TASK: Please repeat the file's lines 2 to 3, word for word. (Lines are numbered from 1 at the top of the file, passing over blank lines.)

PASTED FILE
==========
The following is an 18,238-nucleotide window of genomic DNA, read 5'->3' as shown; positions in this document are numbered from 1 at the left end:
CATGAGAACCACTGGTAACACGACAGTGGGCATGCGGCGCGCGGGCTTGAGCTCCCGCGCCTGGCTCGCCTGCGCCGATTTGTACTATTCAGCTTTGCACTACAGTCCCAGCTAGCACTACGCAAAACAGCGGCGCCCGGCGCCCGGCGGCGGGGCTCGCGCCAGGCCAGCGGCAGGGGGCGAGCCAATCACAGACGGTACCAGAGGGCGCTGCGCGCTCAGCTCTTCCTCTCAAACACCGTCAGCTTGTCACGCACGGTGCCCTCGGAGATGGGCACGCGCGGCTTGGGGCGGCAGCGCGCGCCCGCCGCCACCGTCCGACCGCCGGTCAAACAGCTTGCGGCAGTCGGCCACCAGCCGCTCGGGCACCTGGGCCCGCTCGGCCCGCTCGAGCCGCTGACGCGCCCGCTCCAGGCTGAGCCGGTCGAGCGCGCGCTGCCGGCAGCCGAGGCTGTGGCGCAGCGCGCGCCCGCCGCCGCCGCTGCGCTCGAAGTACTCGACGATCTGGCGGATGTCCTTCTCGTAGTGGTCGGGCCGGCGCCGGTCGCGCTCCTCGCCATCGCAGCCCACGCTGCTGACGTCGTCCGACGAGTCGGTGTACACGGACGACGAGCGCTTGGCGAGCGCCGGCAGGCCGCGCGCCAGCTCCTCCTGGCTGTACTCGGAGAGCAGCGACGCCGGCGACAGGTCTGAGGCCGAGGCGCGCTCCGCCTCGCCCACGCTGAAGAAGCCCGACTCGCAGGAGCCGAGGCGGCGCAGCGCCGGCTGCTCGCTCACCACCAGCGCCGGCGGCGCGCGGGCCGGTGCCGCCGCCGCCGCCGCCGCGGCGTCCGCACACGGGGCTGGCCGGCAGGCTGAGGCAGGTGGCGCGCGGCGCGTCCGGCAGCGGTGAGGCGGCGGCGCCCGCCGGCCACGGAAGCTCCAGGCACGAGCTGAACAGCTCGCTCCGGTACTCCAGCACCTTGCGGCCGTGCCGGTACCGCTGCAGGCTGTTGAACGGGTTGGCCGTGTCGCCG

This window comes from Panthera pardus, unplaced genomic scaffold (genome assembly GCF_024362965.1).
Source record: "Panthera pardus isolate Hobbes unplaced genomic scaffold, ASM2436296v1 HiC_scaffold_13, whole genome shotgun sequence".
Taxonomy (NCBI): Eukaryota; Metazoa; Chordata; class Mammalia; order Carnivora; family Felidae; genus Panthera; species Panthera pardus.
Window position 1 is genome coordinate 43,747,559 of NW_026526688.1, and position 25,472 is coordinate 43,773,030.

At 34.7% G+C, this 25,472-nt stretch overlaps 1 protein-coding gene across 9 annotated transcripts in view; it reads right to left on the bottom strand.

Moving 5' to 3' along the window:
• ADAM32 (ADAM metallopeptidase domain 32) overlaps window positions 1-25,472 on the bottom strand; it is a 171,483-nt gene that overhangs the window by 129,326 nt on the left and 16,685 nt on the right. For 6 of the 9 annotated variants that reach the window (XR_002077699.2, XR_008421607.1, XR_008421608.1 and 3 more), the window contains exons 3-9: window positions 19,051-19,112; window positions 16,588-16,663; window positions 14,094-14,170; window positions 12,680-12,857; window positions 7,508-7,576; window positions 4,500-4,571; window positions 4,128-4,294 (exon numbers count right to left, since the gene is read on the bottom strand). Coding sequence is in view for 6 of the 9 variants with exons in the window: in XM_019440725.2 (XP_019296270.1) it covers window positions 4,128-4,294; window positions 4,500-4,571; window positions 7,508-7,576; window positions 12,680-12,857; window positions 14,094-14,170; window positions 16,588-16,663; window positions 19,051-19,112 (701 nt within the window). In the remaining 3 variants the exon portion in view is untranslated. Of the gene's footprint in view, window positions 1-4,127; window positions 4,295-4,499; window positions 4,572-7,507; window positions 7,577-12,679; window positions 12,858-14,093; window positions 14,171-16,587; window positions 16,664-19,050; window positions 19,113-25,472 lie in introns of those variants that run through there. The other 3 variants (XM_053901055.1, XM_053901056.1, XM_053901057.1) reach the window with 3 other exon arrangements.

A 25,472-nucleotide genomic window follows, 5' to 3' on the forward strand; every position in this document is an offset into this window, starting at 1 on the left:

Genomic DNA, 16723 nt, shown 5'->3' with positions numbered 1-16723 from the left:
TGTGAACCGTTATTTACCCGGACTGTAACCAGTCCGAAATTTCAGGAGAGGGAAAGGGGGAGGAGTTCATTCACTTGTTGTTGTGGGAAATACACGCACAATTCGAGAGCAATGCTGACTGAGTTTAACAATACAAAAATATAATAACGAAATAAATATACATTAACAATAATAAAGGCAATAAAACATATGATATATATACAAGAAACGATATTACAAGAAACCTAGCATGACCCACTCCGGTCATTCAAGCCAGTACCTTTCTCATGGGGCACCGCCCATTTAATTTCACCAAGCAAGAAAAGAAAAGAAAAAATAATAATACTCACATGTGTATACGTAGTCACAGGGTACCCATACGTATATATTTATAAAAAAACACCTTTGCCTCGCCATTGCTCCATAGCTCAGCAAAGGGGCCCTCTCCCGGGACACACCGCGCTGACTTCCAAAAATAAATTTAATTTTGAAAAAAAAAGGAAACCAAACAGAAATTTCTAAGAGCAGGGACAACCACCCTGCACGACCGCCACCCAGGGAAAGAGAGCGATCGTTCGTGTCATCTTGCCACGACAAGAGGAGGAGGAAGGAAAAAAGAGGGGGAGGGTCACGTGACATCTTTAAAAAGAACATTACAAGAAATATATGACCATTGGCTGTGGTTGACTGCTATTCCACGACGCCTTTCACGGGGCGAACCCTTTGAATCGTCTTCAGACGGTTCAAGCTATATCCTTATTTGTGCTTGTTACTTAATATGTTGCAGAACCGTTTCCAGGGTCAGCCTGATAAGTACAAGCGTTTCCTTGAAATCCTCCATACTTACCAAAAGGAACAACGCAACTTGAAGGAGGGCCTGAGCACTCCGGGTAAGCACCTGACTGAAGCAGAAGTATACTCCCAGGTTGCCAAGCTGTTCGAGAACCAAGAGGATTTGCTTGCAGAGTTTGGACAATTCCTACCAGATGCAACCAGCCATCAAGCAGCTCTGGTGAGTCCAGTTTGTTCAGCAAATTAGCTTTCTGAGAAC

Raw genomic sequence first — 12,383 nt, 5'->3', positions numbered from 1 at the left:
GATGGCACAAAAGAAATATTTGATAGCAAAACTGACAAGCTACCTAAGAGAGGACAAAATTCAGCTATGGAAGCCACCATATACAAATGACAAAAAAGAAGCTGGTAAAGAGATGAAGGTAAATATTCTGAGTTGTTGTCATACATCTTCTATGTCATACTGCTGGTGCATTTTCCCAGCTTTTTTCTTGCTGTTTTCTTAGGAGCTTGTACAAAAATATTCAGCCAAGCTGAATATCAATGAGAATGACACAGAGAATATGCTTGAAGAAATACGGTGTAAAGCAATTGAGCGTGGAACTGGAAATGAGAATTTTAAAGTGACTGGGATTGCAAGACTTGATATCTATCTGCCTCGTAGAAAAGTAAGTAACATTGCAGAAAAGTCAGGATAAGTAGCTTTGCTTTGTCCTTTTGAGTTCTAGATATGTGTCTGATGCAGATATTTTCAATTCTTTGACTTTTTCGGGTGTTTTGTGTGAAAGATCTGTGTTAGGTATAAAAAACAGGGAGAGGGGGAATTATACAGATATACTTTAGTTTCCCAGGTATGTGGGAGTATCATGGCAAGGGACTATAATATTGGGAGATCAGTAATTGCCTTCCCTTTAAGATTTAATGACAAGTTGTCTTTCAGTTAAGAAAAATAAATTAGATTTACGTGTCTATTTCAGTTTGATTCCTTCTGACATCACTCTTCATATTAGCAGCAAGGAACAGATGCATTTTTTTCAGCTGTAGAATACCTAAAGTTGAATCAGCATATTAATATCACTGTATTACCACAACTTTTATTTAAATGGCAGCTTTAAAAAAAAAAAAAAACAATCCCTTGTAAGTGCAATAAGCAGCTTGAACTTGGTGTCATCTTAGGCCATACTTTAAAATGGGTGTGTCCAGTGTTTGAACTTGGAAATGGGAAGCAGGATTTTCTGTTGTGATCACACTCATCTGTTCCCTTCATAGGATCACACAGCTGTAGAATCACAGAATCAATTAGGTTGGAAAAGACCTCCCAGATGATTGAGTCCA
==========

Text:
CATGAGAACCACTGGTAACACGACAGTGGGCATGCGGCGCGCGGGCTTGAGCTCCCGCGCCTGGCTCGCCTGCGCCGATTTGTACTATTCAGCTTTGCACTACAGTCCCAGCTAGCACTACGCAAAACAGCGGCGCCCGGCGCCCGGCGGCGGGGCTCGCGCCAGGCCAGCGGCAGGGGGCGAGCCAATCACAGACGGTACCAGAGGGCGCTGCGCGCTCAGCTCTTCCTCTCAAACACCGTCAGCTTGTCACGCACGGTGCCCTCGGAGATGGGCACGCGCGGCTTGGGGCGGCAGCGCGCGCCCGCCGCCACCGTCCGACCGCCGGTCAAACAGCTTGCGGCAGTCGGCCACCAGCCGCTCGGGCACCTGGGCCCGCTCGGCCCGCTCGAGCCGCTGACGCGCCCGCTCCAGGCTGAGCCGGTCGAGCGCGCGCTGCCGGCAGCCGAGGCTGTGGCGCAGCGCGCGCCCGCCGCCGCCGCTGCGCTCGAAGTACTCGACGATCTGGCGGATGTCCTTCTCGTAGTGGTCGGGCCGGCGCCGGTCGCGCTCCTCGCCATCGCAGCCCACGCTGCTGACGTCGTCCGACGAGTCGGTGTACACGGACGACGAGCGCTTGGCGAGCGCCGGCAGGCCGCGCGCCAGCTCCTCCTGGCTGTACTCGGAGAGCAGCGACGCCGGCGACAGGTCTGAGGCCGAGGCGCGCTCCGCCTCGCCCACGCTGAAGAAGCCCGACTCGCAGGAGCCGAGGCGGCGCAGCGCCGGCTGCTCGCTCACCACCAGCGCCGGCGGCGCGCGGGCCGGTGCCGCCGCCGCCGCCGCCGCGGCGTCCGCACACGGGGCTGGCCGGCAGGCTGAGGCAGGTGGCGCGCGGCGCGTCCGGCAGCGGTGAGGCGGCGGCGCCCGCCGGCCACGGAAGCTCCAGGCACGAGCTGAACAGCTCGCTCCGGTACTCCAGCACCTTGCGGCCGTGCCGGTACCGCTGCAGGCTGTTGAACGGGTTGGCCGTGTCGCCG

This window comes from Panthera pardus, unplaced genomic scaffold (genome assembly GCF_024362965.1).